(Reuters) - Increased supply of shale oil from the United States and sluggish global demand will cap oil prices next year despite conflicts in Iraq, Libya and other producers, according to the consensus forecast in a Reuters poll of oil analysts.
The 28 analysts polled by Reuters forecast Brent crude oil would average $105.30 a barrel in 2015, little changed from the $105.20 forecast in the July poll. The North Sea benchmark has averaged $108.13 so far this year and $108.70 in 2013.
The poll forecast U.S. light, sweet crude, also known as West Texas Intermediate or WTI, would average $98.50 a barrel in 2015, up from $97.30 in the July poll. WTI has averaged $100.50 so far this year.
U.S. production will increase while the marginal cost of producing oil from shale deposits is expected to be lower than the price of WTI over the next three years, according to Rahul Prithiani, director at CRISIL Research.
The U.S. Energy Information Administration recently projected that U.S. production would average 9.3 million barrels per day in 2015, its highest annual level since 1972. [ID:nL2N0QI16H]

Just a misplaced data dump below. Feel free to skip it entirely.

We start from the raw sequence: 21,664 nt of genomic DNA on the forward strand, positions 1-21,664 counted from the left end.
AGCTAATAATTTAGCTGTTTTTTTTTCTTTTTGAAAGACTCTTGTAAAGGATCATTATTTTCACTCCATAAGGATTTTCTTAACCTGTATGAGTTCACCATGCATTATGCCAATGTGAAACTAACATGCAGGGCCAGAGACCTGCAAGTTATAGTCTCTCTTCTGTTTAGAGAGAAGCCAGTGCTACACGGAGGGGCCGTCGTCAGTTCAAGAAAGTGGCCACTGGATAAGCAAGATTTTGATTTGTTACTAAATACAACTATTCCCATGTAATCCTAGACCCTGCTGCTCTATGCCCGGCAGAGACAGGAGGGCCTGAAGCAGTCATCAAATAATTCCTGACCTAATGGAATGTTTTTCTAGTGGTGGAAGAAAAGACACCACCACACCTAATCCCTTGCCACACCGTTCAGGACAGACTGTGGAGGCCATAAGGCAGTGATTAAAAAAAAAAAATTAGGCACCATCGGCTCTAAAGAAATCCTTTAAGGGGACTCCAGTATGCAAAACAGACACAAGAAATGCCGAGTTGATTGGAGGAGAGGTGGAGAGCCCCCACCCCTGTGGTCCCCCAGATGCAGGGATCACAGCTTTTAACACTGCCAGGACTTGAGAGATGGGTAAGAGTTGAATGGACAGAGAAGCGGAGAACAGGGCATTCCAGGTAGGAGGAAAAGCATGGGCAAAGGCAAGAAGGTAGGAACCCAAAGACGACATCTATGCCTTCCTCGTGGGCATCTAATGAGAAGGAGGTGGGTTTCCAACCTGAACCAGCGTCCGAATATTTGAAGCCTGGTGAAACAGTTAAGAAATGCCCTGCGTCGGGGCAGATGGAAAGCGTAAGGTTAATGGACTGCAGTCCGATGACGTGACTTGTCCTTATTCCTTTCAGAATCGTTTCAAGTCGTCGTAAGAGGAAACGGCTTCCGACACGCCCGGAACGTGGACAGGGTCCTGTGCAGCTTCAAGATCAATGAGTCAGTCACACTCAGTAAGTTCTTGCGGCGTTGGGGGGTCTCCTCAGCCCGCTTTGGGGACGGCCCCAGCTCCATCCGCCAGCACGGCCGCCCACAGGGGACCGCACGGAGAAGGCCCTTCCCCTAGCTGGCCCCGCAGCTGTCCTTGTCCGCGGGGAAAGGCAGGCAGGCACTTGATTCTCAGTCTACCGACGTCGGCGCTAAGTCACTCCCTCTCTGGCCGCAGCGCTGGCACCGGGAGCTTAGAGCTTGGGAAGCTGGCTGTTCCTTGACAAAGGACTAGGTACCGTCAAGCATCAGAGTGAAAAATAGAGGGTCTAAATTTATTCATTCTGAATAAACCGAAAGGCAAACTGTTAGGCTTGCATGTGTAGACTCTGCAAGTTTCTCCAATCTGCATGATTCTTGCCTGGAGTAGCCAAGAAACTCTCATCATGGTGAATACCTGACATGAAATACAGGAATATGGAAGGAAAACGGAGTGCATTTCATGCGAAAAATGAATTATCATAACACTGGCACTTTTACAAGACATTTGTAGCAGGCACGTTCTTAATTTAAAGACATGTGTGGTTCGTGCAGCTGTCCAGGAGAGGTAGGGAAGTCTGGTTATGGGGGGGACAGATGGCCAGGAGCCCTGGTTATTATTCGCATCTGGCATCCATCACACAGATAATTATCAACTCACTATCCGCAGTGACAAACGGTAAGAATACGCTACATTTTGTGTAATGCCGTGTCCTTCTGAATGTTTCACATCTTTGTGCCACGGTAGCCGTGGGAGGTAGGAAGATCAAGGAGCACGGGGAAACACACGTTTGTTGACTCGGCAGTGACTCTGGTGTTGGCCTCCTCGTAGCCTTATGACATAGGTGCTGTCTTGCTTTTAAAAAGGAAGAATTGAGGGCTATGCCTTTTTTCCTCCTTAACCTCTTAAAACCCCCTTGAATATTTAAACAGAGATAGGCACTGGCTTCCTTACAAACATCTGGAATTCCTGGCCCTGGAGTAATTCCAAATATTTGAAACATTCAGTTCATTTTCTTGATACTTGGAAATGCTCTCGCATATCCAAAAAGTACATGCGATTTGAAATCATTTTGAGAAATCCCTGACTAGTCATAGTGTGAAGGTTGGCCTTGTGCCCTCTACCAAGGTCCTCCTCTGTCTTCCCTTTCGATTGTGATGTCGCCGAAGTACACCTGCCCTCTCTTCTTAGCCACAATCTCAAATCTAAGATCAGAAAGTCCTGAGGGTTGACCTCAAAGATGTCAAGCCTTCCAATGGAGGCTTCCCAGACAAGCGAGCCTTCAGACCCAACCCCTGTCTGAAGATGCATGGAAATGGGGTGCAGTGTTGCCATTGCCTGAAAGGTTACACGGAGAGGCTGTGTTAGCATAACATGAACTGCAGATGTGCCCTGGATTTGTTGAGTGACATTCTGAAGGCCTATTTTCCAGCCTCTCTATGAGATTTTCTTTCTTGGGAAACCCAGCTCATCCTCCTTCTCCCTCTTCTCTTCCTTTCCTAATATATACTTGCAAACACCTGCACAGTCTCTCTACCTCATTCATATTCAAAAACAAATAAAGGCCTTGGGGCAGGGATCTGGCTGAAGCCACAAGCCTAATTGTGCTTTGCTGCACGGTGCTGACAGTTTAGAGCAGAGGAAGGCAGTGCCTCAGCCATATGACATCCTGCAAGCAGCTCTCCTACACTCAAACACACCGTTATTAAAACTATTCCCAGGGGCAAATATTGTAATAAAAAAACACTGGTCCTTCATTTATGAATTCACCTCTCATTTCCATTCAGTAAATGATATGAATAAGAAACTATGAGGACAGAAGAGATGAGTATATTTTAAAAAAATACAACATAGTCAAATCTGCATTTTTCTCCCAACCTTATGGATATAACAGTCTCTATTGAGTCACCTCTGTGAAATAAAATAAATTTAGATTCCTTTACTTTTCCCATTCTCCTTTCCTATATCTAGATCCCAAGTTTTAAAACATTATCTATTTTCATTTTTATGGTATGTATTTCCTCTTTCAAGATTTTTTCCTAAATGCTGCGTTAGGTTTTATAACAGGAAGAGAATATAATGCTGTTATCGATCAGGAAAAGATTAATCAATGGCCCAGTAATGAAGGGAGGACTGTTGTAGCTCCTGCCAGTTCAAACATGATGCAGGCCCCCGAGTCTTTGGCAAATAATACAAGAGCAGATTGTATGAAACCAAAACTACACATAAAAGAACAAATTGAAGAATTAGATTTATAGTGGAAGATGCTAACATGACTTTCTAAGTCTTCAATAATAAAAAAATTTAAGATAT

In addition to the shale bonanza in the United States, analyst Torbjørn Kjus of DNB Markets expected meaningful supply growth from Canada, Brazil, China and Russia.
Analysts forecast non-OPEC supply growth would outpace oil demand growth next year, reducing the need for OPEC oil.
Barclays analysts said political risks are likely to check production in Iran, Libya and Iraq and support oil price levels for 2014 and in 2015.
Brent’s premium to its U.S. counterpart should narrow to $7.50 per barrel in 2014 and $6.80 a barrel in 2015 from $10.58 last year, the poll showed.
Raiffeisen Bank International had the highest 2015 Brent forecast at $119.50 a barrel, while OCBC Bank had the lowest at $90.
Reporting by Arpan Varghese in Bangalore; editing by Jane Baird